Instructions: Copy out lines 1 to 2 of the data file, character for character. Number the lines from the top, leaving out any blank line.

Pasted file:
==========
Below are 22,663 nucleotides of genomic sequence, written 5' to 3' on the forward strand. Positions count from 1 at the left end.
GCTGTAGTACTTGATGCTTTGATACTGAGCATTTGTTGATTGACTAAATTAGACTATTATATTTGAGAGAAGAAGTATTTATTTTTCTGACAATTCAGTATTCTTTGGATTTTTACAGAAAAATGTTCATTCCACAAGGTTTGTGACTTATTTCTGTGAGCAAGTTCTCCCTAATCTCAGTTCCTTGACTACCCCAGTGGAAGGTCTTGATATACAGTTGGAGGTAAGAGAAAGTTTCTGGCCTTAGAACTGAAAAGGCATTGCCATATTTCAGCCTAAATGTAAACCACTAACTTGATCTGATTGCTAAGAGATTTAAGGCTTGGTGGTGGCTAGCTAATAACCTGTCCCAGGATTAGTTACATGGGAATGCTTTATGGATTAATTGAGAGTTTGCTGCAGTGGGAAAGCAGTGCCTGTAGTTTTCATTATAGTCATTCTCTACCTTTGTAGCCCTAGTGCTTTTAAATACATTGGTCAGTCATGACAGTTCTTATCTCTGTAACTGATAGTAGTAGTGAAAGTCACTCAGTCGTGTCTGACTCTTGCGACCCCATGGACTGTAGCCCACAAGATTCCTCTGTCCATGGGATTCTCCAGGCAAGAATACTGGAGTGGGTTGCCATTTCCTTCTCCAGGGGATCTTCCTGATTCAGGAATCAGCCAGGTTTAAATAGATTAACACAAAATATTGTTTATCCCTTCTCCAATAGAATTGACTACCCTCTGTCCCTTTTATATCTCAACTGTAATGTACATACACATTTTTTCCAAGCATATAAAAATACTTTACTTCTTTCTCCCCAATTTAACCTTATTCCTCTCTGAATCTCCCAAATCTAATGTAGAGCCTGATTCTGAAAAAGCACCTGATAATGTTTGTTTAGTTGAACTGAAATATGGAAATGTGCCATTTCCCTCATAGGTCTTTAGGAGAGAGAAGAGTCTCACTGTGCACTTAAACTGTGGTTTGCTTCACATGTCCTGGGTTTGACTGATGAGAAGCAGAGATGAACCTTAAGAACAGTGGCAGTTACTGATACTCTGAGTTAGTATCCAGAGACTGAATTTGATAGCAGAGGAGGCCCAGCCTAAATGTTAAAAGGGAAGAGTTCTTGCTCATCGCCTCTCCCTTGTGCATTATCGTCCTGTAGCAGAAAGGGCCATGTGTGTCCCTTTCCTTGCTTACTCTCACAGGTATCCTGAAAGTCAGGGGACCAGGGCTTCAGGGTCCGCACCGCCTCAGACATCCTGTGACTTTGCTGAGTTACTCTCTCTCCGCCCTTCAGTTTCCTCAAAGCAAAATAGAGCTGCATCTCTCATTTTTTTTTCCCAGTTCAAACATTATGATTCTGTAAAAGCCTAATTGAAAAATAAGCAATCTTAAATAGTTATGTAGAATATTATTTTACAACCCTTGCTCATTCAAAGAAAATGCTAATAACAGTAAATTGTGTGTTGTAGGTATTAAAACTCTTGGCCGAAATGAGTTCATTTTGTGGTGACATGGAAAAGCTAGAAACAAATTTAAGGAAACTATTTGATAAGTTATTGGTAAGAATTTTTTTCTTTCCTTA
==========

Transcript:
Below are 22,663 nucleotides of genomic sequence, written 5' to 3' on the forward strand. Positions count from 1 at the left end.
GCTGTAGTACTTGATGCTTTGATACTGAGCATTTGTTGATTGACTAAATTAGACTATTATATTTGAGAGAAGAAGTATTTATTTTTCTGACAATTCAGTATTCTTTGGATTTTTACAGAAAAATGTTCATTCCACAAGGTTTGTGACTTATTTCTGTGAGCAAGTTCTCCCTAATCTCAGTTCCTTGACTACCCCAGTGGAAGGTCTTGATATACAGTTGGAGGTAAGAGAAAGTTTCTGGCCTTAGAACTGAAAAGGCATTGCCATATTTCAGCCTAAATGTAAACCACTAACTTGATCTGATTGCTAAGAGATTTAAGGCTTGGTGGTGGCTAGCTAATAACCTGTCCCAGGATTAGTTACATGGGAATGCTTTATGGATTAATTGAGAGTTTGCTGCAGTGGGAAAGCAGTGCCTGTAGTTTTCATTATAGTCATTCTCTACCTTTGTAGCCCTAGTGCTTTTAAATACATTGGTCAGTCATGACAGTTCTTATCTCTGTAACTGATAGTAGTAGTGAAAGTCACTCAGTCGTGTCTGACTCTTGCGACCCCATGGACTGTAGCCCACAAGATTCCTCTGTCCATGGGATTCTCCAGGCAAGAATACTGGAGTGGGTTGCCATTTCCTTCTCCAGGGGATCTTCCTGATTCAGGAATCAGCCAGGTTTAAATAGATTAACACAAAATATTGTTTATCCCTTCTCCAATAGAATTGACTACCCTCTGTCCCTTTTATATCTCAACTGTAATGTACATACACATTTTTTCCAAGCATATAAAAATACTTTACTTCTTTCTCCCCAATTTAACCTTATTCCTCTCTGAATCTCCCAAATCTAATGTAGAGCCTGATTCTGAAAAAGCACCTGATAATGTTTGTTTAGTTGAACTGAAATATGGAAATGTGCCATTTCCCTCATAGGTCTTTAGGAGAGAGAAGAGTCTCACTGTGCACTTAAACTGTGGTTTGCTTCACATGTCCTGGGTTTGACTGATGAGAAGCAGAGATGAACCTTAAGAACAGTGGCAGTTACTGATACTCTGAGTTAGTATCCAGAGACTGAATTTGATAGCAGAGGAGGCCCAGCCTAAATGTTAAAAGGGAAGAGTTCTTGCTCATCGCCTCTCCCTTGTGCATTATCGTCCTGTAGCAGAAAGGGCCATGTGTGTCCCTTTCCTTGCTTACTCTCACAGGTATCCTGAAAGTCAGGGGACCAGGGCTTCAGGGTCCGCACCGCCTCAGACATCCTGTGACTTTGCTGAGTTACTCTCTCTCCGCCCTTCAGTTTCCTCAAAGCAAAATAGAGCTGCATCTCTCATTTTTTTTTCCCAGTTCAAACATTATGATTCTGTAAAAGCCTAATTGAAAAATAAGCAATCTTAAATAGTTATGTAGAATATTATTTTACAACCCTTGCTCATTCAAAGAAAATGCTAATAACAGTAAATTGTGTGTTGTAGGTATTAAAACTCTTGGCCGAAATGAGTTCATTTTGTGGTGACATGGAAAAGCTAGAAACAAATTTAAGGAAACTATTTGATAAGTTATTGGTAAGAATTTTTTTCTTTCCTTA